IBM unveiled its first workstation based on Advanced Micro Devices Inc.'s 64-bit Opteron chip, and boasted that it beat to market rivals such as Sun and Hewlett-Packard in bringing the processor to the technical desktop.
The IntelliStation A Pro, which is scheduled to ship in May, will be based on AMD's Opteron 244, 246, and 248 processors, which run at 1.8 GHz, 2.0 GHz, and 2.2 GHz, respectively. The workstation will be available in both single- and dual-processor configurations.
"This is the first workstation based on the Opteron from a top-tier company," said Charles King, research director at consulting firm Sageza Group.
Fujitsu's European subsidiary, Fujitsu Siemens, has been selling dual-processor Opteron workstations, the Celsius V810, but not in the United States.
"The most interesting thing about the IntelliStation is that since it's the first system [with the Opteron] offered globally, it offers the 32-bit to 64-bit mobility that servers now do, but in the workstation market," King said. "The fact that you can run both levels of apps offers users some additional flexibility.
"I'm not surprised that IBM was the first to announce an Opteron system in the technical computing space," King added. "IBM has had its biggest uptick in Opteron servers, and this is a sophisticated add-on to that environment."
AMD aggressively pitches its Opteron processor, which can handle both 32- and 64-bit applications, as the base for systems that can easily transition between today's 32-bit apps and future 64-bit software.
Another advantage of 64-bit computing, said Matt Wineberg, the product manager for IBM's IntelliStation line, is that it breaks the 4-Gbyte memory barrier of 32-bit applications. "In some applications, oil and gas exploration, for instance, there's a memory bottleneck [at 4 Gbytes]. Applications written for 64-bit processors, however, can access as much as 16 Gbytes of memory directly, making for faster processing of complex modeling.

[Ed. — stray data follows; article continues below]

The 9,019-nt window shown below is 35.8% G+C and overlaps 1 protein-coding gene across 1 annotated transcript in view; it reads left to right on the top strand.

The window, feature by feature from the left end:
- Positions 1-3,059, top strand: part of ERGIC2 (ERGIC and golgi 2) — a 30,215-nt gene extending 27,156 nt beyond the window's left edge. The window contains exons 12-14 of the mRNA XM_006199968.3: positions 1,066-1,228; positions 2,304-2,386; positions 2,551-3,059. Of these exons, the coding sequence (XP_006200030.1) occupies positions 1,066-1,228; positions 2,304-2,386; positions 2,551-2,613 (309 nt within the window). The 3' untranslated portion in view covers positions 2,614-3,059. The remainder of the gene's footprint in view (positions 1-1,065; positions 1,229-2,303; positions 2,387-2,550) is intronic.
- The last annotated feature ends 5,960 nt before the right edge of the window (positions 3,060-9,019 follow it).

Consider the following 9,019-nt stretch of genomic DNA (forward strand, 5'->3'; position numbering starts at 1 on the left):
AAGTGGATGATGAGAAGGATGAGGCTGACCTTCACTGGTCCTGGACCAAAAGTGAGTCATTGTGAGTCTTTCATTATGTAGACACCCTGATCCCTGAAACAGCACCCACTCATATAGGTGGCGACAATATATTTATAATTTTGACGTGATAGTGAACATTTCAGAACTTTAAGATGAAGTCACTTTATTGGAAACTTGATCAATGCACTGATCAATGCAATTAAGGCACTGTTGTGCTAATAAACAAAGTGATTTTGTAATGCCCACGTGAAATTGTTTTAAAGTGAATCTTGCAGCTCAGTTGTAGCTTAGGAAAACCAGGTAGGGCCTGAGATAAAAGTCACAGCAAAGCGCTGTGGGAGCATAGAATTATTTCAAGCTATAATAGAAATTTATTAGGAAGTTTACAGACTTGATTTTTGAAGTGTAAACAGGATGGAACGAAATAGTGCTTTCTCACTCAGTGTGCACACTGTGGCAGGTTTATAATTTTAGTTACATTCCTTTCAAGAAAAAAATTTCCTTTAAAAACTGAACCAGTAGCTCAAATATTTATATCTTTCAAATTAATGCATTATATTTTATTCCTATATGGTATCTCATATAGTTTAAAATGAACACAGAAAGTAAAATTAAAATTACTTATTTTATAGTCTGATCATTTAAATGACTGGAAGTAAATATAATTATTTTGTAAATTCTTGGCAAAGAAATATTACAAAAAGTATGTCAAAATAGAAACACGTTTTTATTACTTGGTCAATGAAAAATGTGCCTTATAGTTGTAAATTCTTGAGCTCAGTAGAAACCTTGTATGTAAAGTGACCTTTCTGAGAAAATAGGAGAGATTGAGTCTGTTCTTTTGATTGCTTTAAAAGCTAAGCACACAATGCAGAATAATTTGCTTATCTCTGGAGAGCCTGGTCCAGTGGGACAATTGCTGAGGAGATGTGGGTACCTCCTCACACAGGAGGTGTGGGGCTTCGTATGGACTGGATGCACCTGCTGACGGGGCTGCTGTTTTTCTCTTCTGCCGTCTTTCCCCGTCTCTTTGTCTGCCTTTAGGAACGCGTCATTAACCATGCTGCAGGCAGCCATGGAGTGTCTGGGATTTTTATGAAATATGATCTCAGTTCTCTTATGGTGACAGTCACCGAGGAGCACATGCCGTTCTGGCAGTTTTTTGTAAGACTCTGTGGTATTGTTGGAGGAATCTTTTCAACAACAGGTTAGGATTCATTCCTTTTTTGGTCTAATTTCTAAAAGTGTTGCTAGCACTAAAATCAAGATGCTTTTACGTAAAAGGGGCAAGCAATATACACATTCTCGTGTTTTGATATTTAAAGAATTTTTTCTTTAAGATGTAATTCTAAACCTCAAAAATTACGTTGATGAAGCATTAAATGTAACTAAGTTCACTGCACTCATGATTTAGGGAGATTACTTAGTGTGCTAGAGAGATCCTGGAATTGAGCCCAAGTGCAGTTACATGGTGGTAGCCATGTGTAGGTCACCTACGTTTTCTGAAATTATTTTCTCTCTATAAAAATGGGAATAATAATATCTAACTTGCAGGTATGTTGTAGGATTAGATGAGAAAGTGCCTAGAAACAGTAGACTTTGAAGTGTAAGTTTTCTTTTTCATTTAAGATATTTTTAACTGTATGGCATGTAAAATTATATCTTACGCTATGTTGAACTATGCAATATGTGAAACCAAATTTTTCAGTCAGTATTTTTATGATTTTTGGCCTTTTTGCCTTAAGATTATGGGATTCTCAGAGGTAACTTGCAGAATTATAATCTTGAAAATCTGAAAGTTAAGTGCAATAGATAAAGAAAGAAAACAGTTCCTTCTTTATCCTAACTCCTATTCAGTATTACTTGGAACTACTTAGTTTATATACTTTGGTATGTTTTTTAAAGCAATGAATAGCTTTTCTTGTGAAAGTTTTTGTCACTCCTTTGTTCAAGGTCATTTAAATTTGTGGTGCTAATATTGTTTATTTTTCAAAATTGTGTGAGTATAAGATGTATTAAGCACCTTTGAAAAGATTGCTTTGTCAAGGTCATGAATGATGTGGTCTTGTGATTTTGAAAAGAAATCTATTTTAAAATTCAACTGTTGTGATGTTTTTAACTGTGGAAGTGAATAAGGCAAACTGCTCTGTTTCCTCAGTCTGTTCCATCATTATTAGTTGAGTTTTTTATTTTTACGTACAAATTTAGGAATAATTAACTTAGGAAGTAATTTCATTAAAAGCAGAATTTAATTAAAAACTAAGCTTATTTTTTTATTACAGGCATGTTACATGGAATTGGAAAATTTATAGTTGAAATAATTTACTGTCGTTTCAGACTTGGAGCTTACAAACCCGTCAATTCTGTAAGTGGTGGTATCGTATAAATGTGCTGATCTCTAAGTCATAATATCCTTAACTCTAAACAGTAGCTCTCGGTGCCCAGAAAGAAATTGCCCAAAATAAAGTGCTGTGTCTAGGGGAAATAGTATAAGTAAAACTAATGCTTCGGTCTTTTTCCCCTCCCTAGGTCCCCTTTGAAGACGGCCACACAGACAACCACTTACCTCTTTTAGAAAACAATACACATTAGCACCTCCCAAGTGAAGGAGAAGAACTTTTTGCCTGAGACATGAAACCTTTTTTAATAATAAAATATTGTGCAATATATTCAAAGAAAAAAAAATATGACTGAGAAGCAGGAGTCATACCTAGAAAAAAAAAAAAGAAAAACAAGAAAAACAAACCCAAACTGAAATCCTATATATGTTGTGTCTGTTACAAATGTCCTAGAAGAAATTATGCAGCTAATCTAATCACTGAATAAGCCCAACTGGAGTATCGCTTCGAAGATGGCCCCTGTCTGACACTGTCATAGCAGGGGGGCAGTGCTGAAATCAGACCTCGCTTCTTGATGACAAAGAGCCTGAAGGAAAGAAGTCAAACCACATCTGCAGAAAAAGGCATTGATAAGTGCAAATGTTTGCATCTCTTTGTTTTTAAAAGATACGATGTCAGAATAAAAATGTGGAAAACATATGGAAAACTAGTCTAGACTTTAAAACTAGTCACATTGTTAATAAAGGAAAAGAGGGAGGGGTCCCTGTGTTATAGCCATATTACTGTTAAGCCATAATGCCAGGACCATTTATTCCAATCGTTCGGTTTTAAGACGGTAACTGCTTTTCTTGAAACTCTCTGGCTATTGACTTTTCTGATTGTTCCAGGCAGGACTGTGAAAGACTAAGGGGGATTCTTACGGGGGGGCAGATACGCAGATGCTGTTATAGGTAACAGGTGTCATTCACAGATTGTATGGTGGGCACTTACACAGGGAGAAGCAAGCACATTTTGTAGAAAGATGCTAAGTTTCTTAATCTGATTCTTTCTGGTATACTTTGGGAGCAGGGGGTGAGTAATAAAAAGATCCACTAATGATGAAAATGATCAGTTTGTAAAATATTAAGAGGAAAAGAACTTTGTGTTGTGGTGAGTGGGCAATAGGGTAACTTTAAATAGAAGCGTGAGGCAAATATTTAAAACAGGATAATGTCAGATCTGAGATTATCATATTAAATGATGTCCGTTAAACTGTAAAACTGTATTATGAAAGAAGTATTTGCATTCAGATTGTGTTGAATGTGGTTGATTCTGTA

Like the other models in IBM's IntelliStation line--it already sells models based on Intel's Pentium 4 (the M Pro), Intel's Xeon processor (Z Pro), and IBM's own Power processor (Power 275), IBM is aiming the Opteron edition at high-power computing tasks, both those in the commercial mainstream, such as computer aided design, computer aided engineering, digital content creation, and financial analysis, and niche markets like life science, oil and gas, and drug discovery.
That's a departure for IBM, added Sarang Ghatpande, lead analyst at D.H. Brown Associates. "IBM's previous top-line workstation, the Power-based 275, is aimed at the application base," he said. "Moving to Opteron gives IBM an opportunity to move into new market segments."
Initially, IBM will offer the IntelliStation A Pro in a configuration pre-loaded with Red Hat Enterprise Workstation 3.0 for 32- and 64-bit systems. The workstation will also run SuSE's Linux at 32- and 64-bits and Microsoft's current Windows XP Professional at 32 bits. However, Windows support for 64-bit computing will have to wait until later this year, when Microsoft's is expected to ship its version of Windows XP for the Opteron. In September 2003, Microsoft released a beta version of its Windows XP 64-Bit Edition for 64-Bit Extended Systems.
Both analysts expect that IBM's hardware rivals will follow with Opteron-based workstations of their own. Currently, both Hewlett-Packard and Sun Microsystems have placed Opteron chips in some of the servers.
"There will be other people entering the market," with Opteron workstations," said Ghatpande. "The processor offers a good value proposition."
IBM is taking a look at the way the market has responded to Opteron," added King. "It may be a bit of a roll of the dice, this first to market, but with Sun and HP on the Opteron bandwagon, IBM now has had a bit of a head start."
Pricing for a single-processor IntelliStation A Pro with a 1.8-GHz processor, a NVidia graphics card, and 1 Gbyte of memory will start at $2,619, according to Wineberg; however, all but one of the A Pro's models will feature two Opterons and more memory.
"It's hard to generalize about prices, but I'd expect the $5,000 range is where things will land for most customers," Wineberg said.